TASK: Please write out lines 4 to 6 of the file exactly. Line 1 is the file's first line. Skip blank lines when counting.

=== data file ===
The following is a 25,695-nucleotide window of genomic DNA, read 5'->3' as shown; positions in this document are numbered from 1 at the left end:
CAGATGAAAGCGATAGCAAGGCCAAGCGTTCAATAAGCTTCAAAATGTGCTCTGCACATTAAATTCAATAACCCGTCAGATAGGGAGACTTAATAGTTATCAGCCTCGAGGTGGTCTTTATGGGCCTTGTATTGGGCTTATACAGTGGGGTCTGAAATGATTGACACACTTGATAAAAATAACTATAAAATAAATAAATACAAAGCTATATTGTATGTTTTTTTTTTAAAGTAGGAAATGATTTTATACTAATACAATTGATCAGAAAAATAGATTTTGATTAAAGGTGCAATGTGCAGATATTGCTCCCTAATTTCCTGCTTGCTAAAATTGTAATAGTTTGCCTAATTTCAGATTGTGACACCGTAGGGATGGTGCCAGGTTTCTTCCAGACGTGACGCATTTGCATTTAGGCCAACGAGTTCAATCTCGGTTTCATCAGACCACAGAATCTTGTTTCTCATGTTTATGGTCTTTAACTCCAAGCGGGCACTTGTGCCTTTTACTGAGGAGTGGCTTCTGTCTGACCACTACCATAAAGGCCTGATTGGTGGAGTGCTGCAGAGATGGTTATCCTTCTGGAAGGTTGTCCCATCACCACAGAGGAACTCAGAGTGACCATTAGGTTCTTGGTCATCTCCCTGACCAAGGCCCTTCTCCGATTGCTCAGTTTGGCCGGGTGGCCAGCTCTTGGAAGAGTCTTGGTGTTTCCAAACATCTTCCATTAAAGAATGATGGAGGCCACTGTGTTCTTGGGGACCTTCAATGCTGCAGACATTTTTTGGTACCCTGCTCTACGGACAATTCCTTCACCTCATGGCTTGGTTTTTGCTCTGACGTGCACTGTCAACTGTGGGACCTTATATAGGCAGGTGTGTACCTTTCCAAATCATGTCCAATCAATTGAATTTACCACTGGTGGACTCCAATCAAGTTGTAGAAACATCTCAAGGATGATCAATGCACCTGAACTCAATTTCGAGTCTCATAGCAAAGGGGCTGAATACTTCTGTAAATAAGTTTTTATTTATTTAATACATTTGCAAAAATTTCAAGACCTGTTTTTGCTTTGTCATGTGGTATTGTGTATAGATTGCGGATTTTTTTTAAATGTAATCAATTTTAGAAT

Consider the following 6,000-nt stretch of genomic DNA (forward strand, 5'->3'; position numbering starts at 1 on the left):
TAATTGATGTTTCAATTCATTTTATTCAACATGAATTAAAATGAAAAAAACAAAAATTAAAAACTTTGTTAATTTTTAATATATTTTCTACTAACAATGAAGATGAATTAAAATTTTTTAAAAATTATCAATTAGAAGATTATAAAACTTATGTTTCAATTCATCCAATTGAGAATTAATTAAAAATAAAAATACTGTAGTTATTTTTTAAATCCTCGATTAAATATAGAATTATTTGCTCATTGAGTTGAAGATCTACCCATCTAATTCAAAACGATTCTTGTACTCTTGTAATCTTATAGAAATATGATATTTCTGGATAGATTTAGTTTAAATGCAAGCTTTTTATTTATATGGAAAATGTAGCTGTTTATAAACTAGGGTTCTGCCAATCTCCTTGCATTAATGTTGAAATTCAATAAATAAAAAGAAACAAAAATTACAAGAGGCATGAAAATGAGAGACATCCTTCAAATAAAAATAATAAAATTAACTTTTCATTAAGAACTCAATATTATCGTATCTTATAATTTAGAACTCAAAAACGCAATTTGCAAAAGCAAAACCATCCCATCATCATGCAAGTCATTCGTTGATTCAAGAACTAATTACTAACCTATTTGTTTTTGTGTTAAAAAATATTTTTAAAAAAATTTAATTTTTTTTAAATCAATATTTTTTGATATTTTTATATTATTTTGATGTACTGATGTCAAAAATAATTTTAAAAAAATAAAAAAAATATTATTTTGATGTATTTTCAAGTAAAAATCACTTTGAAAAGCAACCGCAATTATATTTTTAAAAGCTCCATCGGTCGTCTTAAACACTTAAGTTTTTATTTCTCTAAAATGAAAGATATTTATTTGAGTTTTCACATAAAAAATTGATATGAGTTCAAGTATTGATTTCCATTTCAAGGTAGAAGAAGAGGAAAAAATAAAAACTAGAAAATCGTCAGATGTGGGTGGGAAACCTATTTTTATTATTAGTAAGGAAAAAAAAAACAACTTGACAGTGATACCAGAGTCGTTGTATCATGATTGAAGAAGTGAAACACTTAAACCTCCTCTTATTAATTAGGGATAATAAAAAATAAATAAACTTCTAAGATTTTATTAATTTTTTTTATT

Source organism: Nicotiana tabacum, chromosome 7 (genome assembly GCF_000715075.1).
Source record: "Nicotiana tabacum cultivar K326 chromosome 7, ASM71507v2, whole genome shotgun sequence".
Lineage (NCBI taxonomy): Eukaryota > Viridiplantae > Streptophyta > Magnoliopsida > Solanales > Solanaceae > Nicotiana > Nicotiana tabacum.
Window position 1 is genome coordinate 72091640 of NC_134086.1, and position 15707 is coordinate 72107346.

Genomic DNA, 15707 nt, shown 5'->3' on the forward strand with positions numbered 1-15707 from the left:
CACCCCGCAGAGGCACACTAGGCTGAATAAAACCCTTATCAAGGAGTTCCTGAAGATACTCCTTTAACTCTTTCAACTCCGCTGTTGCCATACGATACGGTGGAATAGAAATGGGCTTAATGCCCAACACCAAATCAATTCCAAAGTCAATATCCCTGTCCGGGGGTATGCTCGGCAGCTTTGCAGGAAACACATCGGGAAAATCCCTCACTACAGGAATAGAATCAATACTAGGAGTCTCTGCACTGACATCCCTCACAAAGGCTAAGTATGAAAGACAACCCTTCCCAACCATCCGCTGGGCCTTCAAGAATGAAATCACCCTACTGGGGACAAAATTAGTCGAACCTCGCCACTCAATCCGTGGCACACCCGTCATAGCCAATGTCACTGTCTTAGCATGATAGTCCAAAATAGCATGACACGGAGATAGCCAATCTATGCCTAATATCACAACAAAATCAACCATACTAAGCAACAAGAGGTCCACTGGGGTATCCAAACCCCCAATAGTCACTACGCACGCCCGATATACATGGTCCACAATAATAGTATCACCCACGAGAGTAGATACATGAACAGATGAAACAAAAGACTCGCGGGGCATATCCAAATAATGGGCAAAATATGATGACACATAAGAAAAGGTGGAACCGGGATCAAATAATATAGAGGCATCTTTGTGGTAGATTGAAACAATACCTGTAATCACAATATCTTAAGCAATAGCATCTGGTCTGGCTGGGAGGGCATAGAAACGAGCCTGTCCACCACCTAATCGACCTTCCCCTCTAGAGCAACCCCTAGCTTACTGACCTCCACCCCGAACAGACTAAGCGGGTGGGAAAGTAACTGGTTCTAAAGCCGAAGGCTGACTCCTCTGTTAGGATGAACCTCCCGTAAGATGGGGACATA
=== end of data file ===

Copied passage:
TAATTGATGTTTCAATTCATTTTATTCAACATGAATTAAAATGAAAAAAACAAAAATTAAAAACTTTGTTAATTTTTAATATATTTTCTACTAACAATGAAGATGAATTAAAATTTTTTAAAAATTATCAATTAGAAGATTATAAAACTTATGTTTCAATTCATCCAATTGAGAATTAATTAAAAATAAAAATACTGTAGTTATTTTTTAAATCCTCGATTAAATATAGAATTATTTGCTCATTGAGTTGAAGATCTACCCATCTAATTCAAAACGATTCTTGTACTCTTGTAATCTTATAGAAATATGATATTTCTGGATAGATTTAGTTTAAATGCAAGCTTTTTATTTATATGGAAAATGTAGCTGTTTATAAACTAGGGTTCTGCCAATCTCCTTGCATTAATGTTGAAATTCAATAAATAAAAAGAAACAAAAATTACAAGAGGCATGAAAATGAGAGACATCCTTCAAATAAAAATAATAAAATTAACTTTTCATTAAGAACTCAATATTATCGTATCTTATAATTTAGAACTCAAAAACGCAATTTGCAAAAGCAAAACCATCCCATCATCATGCAAGTCATTCGTTGATTCAAGAACTAATTACTAACCTATTTGTTTTTGTGTTAAAAAATATTTTTAAAAAAATTTAATTTTTTTTAAATCAATATTTTTTGATATTTTTATATTATTTTGATGTACTGATGTCAAAAATAATTTTAAAAAAATAAAAAAAATATTATTTTGATGTATTTTCAAGTAAAAATCACTTTGAAAAGCAACCGCAATTATATTTTTAAAAGCTCCATCGGTCGTCTTAAACACTTAAGTTTTTATTTCTCTAAAATGAAAGATATTTATTTGAGTTTTCACATAAAAAATTGATATGAGTTCAAGTATTGATTTCCATTTCAAGGTAGAAGAAGAGGAAAAAATAAAAACTAGAAAATCGTCAGATGTGGGTGGGAAACCTATTTTTATTATTAGTAAGGAAAAAAAAAACAACTTGACAGTGATACCAGAGTCGTTGTATCATGATTGAAGAAGTGAAACACTTAAACCTCCTCTTATTAATTAGGGATAATAAAAAATAAATAAACTTCTAAGATTTTATTAATTTTTTTTATT

Source organism: Nicotiana tabacum, chromosome 7 (genome assembly GCF_000715075.1).
Source record: "Nicotiana tabacum cultivar K326 chromosome 7, ASM71507v2, whole genome shotgun sequence".